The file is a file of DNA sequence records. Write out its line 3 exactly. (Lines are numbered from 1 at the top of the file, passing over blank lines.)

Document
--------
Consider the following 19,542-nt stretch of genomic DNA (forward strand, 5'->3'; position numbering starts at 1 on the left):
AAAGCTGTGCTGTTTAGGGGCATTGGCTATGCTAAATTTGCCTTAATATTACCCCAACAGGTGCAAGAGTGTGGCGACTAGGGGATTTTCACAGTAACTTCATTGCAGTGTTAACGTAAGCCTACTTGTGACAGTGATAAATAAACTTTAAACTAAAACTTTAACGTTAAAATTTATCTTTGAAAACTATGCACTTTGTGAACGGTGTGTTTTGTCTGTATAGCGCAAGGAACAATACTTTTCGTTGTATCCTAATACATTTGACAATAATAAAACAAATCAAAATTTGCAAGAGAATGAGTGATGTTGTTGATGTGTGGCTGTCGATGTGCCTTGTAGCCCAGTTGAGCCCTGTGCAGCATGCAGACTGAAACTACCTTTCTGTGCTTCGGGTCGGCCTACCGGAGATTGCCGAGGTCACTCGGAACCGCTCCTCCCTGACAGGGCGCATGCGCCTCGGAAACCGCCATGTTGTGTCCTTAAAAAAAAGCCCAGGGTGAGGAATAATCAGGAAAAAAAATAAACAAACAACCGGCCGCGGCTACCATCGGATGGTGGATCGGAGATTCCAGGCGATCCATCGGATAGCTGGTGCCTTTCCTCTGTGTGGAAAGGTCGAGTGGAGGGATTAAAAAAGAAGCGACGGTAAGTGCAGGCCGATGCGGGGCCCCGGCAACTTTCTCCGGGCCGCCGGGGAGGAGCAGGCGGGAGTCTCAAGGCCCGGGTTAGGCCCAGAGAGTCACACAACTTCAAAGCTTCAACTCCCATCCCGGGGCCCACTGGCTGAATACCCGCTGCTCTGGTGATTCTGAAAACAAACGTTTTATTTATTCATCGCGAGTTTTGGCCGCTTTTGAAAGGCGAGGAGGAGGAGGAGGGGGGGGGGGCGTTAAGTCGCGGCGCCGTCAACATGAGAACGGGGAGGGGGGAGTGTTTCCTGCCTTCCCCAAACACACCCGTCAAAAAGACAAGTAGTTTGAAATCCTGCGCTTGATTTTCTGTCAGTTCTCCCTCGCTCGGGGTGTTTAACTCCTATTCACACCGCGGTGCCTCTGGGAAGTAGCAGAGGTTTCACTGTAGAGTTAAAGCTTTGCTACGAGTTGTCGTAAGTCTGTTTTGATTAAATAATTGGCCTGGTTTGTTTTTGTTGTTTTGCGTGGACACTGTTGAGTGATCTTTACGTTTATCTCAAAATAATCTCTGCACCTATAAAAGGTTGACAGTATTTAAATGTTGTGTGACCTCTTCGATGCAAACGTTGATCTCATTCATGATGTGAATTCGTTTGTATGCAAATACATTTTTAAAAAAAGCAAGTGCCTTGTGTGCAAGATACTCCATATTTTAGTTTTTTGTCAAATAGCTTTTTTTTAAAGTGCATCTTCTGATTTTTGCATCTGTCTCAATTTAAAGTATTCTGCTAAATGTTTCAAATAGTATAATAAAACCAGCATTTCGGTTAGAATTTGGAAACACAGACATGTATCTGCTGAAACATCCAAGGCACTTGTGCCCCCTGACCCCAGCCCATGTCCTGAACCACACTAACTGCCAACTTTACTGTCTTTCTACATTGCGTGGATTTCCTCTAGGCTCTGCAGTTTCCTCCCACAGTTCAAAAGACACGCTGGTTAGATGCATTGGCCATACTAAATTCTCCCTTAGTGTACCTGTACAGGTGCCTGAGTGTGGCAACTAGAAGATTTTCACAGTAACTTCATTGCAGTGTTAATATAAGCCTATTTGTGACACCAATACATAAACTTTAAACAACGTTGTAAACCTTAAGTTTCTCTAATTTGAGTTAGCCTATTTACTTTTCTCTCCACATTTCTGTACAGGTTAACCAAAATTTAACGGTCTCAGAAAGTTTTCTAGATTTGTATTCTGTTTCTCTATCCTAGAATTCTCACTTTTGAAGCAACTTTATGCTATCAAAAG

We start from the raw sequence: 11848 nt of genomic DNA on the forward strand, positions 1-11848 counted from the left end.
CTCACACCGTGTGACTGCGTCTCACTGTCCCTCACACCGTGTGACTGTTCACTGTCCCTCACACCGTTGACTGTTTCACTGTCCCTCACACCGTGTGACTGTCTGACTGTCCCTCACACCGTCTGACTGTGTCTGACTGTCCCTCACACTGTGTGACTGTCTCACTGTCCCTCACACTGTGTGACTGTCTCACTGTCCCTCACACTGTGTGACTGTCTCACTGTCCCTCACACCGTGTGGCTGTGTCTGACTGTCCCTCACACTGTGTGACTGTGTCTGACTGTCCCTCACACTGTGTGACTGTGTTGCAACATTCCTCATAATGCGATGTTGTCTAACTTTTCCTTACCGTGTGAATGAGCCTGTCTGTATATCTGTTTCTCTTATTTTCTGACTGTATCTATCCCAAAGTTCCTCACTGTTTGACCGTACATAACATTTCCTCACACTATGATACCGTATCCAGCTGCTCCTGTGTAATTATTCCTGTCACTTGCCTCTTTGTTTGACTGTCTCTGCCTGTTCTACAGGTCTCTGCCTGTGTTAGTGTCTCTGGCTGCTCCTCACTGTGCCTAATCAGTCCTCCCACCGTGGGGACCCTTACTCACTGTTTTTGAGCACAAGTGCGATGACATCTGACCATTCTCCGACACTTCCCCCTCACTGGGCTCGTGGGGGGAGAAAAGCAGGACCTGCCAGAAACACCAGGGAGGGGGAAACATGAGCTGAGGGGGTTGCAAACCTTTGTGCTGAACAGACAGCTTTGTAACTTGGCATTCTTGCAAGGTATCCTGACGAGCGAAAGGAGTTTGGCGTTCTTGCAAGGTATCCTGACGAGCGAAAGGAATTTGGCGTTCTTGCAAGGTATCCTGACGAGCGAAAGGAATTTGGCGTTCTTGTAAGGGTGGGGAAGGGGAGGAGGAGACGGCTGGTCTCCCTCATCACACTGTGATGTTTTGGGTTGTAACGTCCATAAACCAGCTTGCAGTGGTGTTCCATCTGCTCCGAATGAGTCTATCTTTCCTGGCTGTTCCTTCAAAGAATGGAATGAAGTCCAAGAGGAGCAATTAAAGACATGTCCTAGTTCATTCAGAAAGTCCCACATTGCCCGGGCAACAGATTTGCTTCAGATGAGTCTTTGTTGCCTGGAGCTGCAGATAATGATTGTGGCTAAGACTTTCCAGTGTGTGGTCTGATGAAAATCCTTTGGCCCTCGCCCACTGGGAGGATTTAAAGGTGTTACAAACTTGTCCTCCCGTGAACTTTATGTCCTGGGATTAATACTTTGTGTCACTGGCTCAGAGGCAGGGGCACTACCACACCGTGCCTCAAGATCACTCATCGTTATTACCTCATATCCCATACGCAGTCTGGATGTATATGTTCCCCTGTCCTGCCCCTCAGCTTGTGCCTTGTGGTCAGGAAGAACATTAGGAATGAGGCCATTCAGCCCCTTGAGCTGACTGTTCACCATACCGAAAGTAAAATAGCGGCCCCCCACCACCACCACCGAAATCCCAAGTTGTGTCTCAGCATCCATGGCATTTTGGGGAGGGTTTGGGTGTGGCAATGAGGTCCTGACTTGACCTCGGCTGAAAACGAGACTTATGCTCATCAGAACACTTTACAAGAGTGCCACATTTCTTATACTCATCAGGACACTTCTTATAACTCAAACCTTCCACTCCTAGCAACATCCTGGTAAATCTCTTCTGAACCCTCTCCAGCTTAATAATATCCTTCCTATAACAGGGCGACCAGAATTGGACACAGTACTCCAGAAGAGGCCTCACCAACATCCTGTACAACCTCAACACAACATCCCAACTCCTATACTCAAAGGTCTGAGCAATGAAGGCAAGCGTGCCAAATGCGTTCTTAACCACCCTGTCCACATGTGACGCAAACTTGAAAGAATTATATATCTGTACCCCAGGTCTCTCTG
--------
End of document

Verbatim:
We start from the raw sequence: 11848 nt of genomic DNA on the forward strand, positions 1-11848 counted from the left end.